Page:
7 Oct 2016 | GS2 | West Asia is an important region for India. Are we giving less attention to it in light of the Look East policy? Are better ties with Israel and Iran leading to problems with other West Asian nations?

GS2 (International relations)

West Asia is an important region for India. Are we giving less attention to it in light of the Look East policy? Are better ties with Israel and Iran leading to problems with other West Asian nations?

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For an energy starve country battling with the menace of terrorism and harbouring a huge population, the region of West Asia is truly a perfect trade partner as:
1. Around 60% of oil is imported from the region.
2. Large number of migrants move to the region to work in both blue collar and lately white collar jobs.
3. The sovereign wealth funds of these countries are potential investments in infrastructure sector.
4. Partnership on counter terrorism (like that with Saudi Arabia).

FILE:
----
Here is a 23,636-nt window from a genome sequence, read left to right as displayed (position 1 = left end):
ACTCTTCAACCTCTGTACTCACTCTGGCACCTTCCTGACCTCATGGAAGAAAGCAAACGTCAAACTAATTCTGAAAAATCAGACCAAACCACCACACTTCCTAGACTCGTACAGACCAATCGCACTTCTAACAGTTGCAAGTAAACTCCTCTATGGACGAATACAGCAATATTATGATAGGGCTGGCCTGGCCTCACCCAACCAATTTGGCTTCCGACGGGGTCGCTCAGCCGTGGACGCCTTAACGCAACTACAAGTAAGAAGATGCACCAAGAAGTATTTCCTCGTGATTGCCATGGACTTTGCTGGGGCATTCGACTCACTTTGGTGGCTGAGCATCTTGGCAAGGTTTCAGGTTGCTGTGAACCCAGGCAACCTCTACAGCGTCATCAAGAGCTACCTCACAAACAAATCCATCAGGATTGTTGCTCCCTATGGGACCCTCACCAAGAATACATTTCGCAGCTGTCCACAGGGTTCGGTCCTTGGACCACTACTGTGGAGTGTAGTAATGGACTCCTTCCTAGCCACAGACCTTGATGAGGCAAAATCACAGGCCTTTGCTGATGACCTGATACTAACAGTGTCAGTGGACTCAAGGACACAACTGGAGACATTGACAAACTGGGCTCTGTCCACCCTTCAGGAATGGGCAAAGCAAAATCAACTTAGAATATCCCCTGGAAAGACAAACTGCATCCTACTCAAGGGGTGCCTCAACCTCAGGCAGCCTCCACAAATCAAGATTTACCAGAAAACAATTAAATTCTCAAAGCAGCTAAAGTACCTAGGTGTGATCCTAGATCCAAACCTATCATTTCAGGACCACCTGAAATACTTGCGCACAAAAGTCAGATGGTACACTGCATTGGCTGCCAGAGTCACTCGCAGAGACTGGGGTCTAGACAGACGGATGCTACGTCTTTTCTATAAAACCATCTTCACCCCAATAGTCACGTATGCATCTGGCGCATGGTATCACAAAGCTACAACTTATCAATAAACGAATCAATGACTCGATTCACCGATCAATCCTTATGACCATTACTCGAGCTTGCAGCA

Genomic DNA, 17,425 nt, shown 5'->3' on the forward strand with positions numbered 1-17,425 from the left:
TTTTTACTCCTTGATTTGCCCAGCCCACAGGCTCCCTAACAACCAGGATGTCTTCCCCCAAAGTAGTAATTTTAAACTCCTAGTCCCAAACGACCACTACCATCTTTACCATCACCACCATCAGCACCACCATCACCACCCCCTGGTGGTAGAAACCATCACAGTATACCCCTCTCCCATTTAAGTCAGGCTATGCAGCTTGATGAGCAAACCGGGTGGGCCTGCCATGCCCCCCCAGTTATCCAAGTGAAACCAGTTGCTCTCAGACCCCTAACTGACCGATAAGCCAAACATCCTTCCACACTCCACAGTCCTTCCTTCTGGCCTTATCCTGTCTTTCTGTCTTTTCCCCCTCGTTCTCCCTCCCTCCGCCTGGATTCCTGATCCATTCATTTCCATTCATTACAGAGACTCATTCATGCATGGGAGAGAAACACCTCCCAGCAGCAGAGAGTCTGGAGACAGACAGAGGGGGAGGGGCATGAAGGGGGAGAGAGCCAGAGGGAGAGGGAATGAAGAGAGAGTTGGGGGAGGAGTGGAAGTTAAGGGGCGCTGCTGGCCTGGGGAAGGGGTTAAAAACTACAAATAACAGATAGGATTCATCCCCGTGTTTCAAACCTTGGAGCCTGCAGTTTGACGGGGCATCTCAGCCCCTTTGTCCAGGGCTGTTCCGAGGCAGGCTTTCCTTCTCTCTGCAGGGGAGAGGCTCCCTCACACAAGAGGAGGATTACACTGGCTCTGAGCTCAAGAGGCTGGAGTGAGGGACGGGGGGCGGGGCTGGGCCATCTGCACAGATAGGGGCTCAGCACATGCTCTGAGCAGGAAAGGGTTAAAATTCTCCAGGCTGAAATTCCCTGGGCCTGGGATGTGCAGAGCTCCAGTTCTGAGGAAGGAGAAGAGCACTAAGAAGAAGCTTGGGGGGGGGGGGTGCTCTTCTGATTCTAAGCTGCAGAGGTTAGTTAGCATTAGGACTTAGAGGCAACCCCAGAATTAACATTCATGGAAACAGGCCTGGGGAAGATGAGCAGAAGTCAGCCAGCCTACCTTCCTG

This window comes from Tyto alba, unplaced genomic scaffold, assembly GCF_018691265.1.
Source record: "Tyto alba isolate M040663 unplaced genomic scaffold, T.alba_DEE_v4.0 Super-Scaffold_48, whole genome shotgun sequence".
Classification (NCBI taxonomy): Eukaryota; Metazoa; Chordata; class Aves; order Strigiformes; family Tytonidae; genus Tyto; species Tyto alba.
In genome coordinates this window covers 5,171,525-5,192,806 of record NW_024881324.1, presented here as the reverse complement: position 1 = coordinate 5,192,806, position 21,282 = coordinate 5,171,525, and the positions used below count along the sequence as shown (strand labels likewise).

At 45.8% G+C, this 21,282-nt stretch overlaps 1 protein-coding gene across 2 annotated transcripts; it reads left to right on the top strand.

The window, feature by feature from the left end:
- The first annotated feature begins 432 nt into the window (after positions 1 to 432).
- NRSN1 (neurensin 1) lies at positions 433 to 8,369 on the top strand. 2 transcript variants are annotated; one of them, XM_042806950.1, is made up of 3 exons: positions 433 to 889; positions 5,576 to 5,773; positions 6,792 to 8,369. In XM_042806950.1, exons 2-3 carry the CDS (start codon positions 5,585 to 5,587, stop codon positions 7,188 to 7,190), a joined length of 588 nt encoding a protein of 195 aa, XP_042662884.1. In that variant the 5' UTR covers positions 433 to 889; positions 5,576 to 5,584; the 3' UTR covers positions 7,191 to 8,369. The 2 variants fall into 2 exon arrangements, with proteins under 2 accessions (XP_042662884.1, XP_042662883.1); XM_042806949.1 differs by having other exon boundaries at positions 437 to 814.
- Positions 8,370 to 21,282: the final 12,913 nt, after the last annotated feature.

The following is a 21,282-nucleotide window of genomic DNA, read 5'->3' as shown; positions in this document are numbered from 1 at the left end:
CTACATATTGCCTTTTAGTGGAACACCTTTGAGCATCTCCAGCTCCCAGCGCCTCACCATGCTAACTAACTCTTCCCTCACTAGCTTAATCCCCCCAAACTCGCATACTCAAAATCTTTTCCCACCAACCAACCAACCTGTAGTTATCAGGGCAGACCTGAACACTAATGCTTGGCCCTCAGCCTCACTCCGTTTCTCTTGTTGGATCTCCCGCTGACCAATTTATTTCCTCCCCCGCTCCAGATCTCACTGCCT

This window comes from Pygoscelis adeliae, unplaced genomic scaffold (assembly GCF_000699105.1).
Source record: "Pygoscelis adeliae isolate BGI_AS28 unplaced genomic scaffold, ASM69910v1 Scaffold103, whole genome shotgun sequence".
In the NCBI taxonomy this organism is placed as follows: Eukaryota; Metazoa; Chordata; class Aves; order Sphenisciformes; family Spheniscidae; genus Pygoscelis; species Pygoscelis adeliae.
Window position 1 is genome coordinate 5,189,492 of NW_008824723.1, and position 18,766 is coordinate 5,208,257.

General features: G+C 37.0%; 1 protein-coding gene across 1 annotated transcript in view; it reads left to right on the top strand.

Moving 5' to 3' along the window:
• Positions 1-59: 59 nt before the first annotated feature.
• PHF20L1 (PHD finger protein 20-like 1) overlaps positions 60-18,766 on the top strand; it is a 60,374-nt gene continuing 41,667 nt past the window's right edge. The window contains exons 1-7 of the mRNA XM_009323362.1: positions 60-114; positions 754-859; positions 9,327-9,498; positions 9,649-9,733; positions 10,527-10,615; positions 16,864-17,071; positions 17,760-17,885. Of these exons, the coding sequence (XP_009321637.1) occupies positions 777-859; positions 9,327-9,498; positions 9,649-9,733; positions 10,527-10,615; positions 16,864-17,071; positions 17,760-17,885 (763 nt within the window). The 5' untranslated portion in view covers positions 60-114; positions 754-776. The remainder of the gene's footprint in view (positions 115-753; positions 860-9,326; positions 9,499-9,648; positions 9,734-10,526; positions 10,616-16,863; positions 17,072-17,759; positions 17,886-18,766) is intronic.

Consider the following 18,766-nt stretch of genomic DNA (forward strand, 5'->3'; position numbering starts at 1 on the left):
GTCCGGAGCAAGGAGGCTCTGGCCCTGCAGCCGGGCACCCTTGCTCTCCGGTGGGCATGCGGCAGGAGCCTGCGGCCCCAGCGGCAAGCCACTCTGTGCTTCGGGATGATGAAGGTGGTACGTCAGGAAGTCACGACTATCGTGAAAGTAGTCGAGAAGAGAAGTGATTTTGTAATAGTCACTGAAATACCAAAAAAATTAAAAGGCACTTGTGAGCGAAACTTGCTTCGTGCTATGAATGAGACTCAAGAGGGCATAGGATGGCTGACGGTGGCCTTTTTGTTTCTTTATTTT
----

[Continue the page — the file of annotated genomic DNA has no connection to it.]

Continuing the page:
5. As a gateway to Central Asia that bypasses Pakistan (INSTC, Ashgabat Agreement, IRan partnership)

Although look east has Beena defining policy for India for some while, there has been limited involvement in West Asia, mainly because:
1. Political and security turmoil in the region.
2. The inability to forge a balanced relationships with players having different ambitions, for instance;
– the strife between Iran and Saudi Arabia, has limited our options in getting closer to any one or both of them.
– the animosity between Israel and Arab world has challenged our security related partnership with Israel and energy related partnership with GcC.

Because of the deep ethnic divide between Shias and Sunnis (and to some extent the Jews), the whole region has been divided into spheres of influence that has made making inroads rather difficult.

In such a scenario, perhaps the best way forward would be to work on commonalities that each has with various groups without irritating the other faction – a sort of revival of West Asian NAM, by:
1. Exploring common anti terrorism and work immigration ties with Saudi Arabia along with the age old oil relations.
2. Working with Iran over regional connectivity and refraining from military arrangements.
3. Technical areas of convergence like cleaning Ganga, agriculture and defence I prts without any explicit military level engagement.

The challenge is to balance the three legged chair, albeit of different lengths – Saudi Arabia, Israel and Iran.

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